Drag race: new Audi RS6 vs Mercedes-AMG E 63 S, BMW M5 and Panamera Turbo S

Drag race: new Audi RS6 vs Mercedes-AMG E 63 S, BMW M5 and Panamera Turbo S

February 23, 2020 0 By autotimesnews

Three all-wheel drive German station wagon fought in dynamics with the BMW M5

Carwow YouTube channel compared the new Audi RS6 Avant C8 series with the top-end station wagons – the Mercedes-AMG E 63 S Estate S213 and the Porsche Panamera Turbo S E-Hybrid Sport Turismo. Since the BMW M5 F90 series does not have a two-volume version, the M5 Competition sedan was put up against the station wagons.

The new Audi RS6 Avant was equipped with a moderate-hybrid powerplant consisting of a 4.0-liter biturbo-eight and a 48-volt starter-generator. Unit power – 600 horsepower, torque – 800 Nm. Drive – full, transmission – 8-speed automatic, weight – 2075 kilograms.


The plug-in hybrid Porsche Panamera Turbo S E-Hybrid is the most powerful and heavy car in the four. The electrified power plant consists of a 550-horsepower V8 with a torque of 770 Nm and a 136-horsepower electric motor with a peak torque of 400 Nm. The total return is 680 horsepower and 1000 Nm, the transmission is an 8-speed robotized gearbox, the drive is full. Weight – 2325 kilograms.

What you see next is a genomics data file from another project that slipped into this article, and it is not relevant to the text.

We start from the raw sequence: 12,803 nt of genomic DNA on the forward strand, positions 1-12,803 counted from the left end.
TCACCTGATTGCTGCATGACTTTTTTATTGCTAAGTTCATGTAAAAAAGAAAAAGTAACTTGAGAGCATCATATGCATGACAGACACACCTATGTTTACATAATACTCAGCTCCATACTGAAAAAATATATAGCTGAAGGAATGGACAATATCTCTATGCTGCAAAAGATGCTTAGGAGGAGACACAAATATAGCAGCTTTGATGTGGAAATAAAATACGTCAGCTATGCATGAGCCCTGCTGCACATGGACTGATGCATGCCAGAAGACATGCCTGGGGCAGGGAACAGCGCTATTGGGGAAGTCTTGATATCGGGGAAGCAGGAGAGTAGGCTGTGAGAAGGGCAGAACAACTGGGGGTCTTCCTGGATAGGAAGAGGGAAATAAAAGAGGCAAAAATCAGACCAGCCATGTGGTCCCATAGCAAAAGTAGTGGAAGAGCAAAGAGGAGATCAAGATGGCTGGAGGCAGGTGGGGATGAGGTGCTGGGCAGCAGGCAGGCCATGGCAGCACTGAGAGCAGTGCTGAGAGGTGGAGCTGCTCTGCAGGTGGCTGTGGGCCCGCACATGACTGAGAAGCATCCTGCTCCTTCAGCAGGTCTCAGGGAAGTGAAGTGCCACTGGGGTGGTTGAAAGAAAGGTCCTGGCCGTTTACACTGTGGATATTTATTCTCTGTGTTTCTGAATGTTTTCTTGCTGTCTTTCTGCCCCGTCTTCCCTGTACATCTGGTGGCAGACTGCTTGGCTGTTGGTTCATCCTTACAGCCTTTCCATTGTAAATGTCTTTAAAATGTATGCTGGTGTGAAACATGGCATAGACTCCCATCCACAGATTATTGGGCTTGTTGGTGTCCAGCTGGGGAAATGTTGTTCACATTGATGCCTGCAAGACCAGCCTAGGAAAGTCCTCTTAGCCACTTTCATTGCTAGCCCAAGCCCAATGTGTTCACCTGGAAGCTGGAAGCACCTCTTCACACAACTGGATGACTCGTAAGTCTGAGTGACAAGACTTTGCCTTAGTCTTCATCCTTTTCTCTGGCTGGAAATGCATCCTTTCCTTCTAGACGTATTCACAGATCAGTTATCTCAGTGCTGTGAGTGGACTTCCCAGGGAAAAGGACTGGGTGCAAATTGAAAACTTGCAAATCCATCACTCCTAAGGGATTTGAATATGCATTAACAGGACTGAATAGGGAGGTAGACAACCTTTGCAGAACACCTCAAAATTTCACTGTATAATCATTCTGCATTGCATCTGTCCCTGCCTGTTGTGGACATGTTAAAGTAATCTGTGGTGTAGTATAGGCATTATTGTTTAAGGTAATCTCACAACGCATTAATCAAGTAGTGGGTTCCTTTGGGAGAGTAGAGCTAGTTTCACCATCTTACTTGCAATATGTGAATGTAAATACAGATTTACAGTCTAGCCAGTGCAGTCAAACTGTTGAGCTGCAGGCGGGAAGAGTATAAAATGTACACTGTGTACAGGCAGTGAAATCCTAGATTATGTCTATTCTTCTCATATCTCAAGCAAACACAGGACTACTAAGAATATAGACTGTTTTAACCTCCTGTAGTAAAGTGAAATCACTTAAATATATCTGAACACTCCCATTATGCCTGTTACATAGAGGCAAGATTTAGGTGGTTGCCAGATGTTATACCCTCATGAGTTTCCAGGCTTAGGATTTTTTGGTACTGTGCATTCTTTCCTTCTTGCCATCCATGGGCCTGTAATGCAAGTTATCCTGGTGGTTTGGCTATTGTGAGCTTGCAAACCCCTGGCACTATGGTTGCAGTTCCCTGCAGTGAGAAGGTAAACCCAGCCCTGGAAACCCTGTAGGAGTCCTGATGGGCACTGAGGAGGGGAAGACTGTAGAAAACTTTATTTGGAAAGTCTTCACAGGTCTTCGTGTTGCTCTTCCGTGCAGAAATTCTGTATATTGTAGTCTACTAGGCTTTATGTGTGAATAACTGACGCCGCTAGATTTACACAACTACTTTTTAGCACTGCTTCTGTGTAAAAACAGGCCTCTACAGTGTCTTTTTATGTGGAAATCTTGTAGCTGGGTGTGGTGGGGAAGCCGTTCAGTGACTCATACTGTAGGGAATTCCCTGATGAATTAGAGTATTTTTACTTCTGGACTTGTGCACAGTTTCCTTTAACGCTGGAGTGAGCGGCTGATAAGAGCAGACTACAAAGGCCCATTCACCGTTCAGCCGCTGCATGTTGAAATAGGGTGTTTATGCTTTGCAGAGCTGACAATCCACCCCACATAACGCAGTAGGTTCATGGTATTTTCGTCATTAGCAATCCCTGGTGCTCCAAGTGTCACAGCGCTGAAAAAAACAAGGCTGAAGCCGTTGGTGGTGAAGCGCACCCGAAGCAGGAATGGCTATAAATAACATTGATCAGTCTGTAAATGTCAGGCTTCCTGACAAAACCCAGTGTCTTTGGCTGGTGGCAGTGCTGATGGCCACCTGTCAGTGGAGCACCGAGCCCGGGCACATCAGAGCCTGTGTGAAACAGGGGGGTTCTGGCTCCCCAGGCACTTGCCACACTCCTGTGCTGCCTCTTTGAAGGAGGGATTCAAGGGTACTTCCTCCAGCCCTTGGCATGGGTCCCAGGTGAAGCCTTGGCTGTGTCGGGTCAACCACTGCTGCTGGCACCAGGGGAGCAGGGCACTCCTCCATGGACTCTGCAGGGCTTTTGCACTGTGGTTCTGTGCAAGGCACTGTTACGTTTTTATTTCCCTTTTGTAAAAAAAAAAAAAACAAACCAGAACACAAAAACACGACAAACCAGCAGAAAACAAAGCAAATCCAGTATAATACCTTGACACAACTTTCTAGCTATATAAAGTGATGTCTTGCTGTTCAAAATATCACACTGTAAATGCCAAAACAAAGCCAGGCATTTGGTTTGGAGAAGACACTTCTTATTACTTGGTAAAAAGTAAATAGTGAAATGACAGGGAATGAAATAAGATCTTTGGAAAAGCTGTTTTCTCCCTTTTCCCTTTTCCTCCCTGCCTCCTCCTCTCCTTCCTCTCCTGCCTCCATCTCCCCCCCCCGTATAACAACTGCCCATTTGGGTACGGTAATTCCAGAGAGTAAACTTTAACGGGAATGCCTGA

The assets of the BMW M5 Competition are a 4.4-liter 625-horsepower (750 Nm of torque) “twin-turbo eight”, the drive is a full, 8-speed automatic, the mass is 1940 kilograms.

Although the upgrade of the E-Class is just around the corner, the Mercedes-AMG E 63 S Estate does not look obsolete: under the hood of the V8 BiTurbo is a volume of 4.0 liters, the return is 612 horsepower and 850 Nm of torque. Transmission – 9-speed automatic. The all-wheel drive station wagon is only 55 kilograms heavier than the M5 sedan and weighs 1995 kilograms.

At a distance of 402 meters rivals were divided 0.2-0.3 seconds, and the difference depended on the reaction of the driver and the “hook” in the first meters of the distance. Interestingly, in the video a week ago, the same BMW M5 Competition systematically drove the “quarter” 0.6 seconds slower. An unexpected result was shown by a comparative test of brake efficiency: carbon-ceramic mechanisms were inferior to conventional discs.